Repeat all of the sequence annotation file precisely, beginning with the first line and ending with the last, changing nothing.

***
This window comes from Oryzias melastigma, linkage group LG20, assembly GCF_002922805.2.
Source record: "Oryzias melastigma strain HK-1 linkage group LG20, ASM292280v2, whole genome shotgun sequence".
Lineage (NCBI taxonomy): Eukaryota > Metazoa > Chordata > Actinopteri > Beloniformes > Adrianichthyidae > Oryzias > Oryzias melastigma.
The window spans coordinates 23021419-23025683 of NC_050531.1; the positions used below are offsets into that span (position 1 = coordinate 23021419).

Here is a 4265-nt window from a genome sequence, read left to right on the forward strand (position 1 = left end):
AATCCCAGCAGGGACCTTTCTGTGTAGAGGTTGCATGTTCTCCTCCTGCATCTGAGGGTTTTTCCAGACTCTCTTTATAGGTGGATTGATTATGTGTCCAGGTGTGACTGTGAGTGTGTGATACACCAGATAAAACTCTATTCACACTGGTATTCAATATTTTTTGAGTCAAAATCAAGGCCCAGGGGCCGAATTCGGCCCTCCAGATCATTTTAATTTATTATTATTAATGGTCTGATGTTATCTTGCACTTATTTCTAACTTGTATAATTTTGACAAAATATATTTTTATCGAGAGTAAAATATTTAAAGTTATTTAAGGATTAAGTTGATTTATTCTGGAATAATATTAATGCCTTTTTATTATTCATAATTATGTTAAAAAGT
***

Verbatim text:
This window comes from Oryzias melastigma, linkage group LG20, assembly GCF_002922805.2.
Source record: "Oryzias melastigma strain HK-1 linkage group LG20, ASM292280v2, whole genome shotgun sequence".
Lineage (NCBI taxonomy): Eukaryota > Metazoa > Chordata > Actinopteri > Beloniformes > Adrianichthyidae > Oryzias > Oryzias melastigma.
The window spans coordinates 23021419-23025683 of NC_050531.1; the positions used below are offsets into that span (position 1 = coordinate 23021419).

Here is a 4265-nt window from a genome sequence, read left to right on the forward strand (position 1 = left end):
AATCCCAGCAGGGACCTTTCTGTGTAGAGGTTGCATGTTCTCCTCCTGCATCTGAGGGTTTTTCCAGACTCTCTTTATAGGTGGATTGATTATGTGTCCAGGTGTGACTGTGAGTGTGTGATACACCAGATAAAACTCTATTCACACTGGTATTCAATATTTTTTGAGTCAAAATCAAGGCCCAGGGGCCGAATTCGGCCCTCCAGATCATTTTAATTTATTATTATTAATGGTCTGATGTTATCTTGCACTTATTTCTAACTTGTATAATTTTGACAAAATATATTTTTATCGAGAGTAAAATATTTAAAGTTATTTAAGGATTAAGTTGATTTATTCTGGAATAATATTAATGCCTTTTTATTATTCATAATTATGTTAAAAAGT